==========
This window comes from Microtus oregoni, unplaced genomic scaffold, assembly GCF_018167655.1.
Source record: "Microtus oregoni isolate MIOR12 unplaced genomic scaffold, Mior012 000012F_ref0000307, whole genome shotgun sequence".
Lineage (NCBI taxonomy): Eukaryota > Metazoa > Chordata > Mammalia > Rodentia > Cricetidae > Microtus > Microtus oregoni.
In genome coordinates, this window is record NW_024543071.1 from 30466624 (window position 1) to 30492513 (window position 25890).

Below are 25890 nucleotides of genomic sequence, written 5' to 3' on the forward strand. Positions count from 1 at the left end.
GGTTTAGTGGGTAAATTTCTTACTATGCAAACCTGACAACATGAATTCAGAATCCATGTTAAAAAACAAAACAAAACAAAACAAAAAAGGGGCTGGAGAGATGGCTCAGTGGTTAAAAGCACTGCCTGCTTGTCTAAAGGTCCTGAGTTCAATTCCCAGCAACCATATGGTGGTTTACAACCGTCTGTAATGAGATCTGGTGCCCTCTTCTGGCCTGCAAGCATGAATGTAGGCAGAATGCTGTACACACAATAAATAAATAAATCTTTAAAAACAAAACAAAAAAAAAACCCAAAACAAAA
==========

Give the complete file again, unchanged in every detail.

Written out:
This window comes from Microtus oregoni, unplaced genomic scaffold, assembly GCF_018167655.1.
Source record: "Microtus oregoni isolate MIOR12 unplaced genomic scaffold, Mior012 000012F_ref0000307, whole genome shotgun sequence".
Lineage (NCBI taxonomy): Eukaryota > Metazoa > Chordata > Mammalia > Rodentia > Cricetidae > Microtus > Microtus oregoni.
In genome coordinates, this window is record NW_024543071.1 from 30466624 (window position 1) to 30492513 (window position 25890).

Below are 25890 nucleotides of genomic sequence, written 5' to 3' on the forward strand. Positions count from 1 at the left end.
GGTTTAGTGGGTAAATTTCTTACTATGCAAACCTGACAACATGAATTCAGAATCCATGTTAAAAAACAAAACAAAACAAAACAAAAAAGGGGCTGGAGAGATGGCTCAGTGGTTAAAAGCACTGCCTGCTTGTCTAAAGGTCCTGAGTTCAATTCCCAGCAACCATATGGTGGTTTACAACCGTCTGTAATGAGATCTGGTGCCCTCTTCTGGCCTGCAAGCATGAATGTAGGCAGAATGCTGTACACACAATAAATAAATAAATCTTTAAAAACAAAACAAAAAAAAAACCCAAAACAAAA